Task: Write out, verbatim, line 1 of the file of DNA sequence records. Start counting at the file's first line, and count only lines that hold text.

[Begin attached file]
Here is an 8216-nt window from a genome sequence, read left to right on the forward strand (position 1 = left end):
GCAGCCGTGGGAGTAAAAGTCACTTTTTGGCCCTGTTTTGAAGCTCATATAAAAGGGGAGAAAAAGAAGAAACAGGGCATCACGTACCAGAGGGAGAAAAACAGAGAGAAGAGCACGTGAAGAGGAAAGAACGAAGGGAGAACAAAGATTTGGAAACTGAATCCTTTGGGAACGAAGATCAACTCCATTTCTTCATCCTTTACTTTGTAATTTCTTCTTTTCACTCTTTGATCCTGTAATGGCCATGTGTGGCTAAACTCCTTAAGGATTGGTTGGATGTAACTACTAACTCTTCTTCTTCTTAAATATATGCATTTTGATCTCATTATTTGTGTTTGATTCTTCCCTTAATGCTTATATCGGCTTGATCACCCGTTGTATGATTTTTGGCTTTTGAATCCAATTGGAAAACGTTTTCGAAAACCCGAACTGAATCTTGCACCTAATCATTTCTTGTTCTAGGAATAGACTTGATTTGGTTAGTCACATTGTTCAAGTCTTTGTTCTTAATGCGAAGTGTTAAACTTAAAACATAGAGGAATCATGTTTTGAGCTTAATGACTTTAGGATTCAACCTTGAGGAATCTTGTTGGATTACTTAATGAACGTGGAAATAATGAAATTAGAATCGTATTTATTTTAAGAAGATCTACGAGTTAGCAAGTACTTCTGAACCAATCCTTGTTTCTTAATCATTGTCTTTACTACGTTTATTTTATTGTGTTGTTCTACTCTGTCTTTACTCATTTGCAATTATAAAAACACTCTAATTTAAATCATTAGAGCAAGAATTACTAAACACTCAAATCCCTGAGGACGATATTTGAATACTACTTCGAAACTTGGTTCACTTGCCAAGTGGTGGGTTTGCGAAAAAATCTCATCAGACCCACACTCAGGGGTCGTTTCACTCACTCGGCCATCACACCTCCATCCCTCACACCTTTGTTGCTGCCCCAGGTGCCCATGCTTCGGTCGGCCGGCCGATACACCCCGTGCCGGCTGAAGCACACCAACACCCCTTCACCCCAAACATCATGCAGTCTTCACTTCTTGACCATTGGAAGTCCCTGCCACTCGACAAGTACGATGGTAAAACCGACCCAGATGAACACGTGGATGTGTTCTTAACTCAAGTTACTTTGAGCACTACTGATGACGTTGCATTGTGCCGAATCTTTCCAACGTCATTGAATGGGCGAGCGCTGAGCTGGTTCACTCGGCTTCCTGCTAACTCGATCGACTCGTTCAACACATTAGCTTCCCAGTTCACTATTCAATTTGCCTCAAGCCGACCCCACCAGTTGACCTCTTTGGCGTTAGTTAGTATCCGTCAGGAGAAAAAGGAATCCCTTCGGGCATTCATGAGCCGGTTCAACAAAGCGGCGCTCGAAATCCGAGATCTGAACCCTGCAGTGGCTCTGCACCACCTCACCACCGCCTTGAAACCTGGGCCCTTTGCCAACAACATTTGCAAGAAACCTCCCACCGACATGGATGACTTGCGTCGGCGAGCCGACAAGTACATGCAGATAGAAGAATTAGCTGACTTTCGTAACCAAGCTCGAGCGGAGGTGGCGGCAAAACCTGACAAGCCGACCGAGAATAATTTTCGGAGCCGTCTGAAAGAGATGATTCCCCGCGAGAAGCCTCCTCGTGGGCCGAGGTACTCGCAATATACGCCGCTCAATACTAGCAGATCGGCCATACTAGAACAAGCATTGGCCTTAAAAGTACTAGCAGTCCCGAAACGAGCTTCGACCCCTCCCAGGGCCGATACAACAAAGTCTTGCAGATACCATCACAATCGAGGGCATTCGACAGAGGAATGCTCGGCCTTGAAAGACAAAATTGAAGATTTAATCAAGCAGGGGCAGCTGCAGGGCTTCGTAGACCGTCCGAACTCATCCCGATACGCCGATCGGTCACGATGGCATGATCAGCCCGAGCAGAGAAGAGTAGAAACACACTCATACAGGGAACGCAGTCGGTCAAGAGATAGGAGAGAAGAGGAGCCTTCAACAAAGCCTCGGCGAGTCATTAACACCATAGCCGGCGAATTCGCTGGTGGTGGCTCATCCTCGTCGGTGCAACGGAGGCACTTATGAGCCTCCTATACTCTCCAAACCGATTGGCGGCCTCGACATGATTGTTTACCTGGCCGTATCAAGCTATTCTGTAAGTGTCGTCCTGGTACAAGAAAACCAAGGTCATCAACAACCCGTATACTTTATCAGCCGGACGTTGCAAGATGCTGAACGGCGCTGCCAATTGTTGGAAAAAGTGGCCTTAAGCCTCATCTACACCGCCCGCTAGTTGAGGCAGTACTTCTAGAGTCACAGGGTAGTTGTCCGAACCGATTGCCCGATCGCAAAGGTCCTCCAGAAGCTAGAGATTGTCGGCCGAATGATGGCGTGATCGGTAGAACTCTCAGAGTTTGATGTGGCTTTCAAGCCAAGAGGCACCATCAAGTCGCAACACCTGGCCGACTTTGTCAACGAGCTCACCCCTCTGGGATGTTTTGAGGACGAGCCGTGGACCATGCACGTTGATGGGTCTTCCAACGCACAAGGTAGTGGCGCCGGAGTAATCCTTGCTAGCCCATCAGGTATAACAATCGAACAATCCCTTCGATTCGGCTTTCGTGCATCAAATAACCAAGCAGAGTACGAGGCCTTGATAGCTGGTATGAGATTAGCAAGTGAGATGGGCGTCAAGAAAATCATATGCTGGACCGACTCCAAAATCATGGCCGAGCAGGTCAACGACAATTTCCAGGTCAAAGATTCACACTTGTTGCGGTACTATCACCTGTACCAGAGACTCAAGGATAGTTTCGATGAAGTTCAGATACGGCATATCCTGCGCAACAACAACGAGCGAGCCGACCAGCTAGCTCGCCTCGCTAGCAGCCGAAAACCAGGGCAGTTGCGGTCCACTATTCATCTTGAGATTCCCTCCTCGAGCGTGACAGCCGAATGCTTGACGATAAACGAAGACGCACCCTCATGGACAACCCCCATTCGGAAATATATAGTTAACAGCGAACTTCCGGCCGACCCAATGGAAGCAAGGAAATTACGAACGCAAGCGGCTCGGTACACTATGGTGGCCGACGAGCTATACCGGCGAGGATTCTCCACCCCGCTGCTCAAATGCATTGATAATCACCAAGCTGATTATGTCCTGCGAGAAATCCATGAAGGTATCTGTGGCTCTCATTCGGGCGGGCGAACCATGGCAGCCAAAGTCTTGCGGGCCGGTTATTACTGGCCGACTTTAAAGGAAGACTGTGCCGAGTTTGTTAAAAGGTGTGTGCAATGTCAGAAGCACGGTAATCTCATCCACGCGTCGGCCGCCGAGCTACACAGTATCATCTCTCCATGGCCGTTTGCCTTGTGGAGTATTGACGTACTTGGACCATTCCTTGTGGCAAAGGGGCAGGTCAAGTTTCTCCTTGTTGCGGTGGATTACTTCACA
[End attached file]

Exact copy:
Here is an 8216-nt window from a genome sequence, read left to right on the forward strand (position 1 = left end):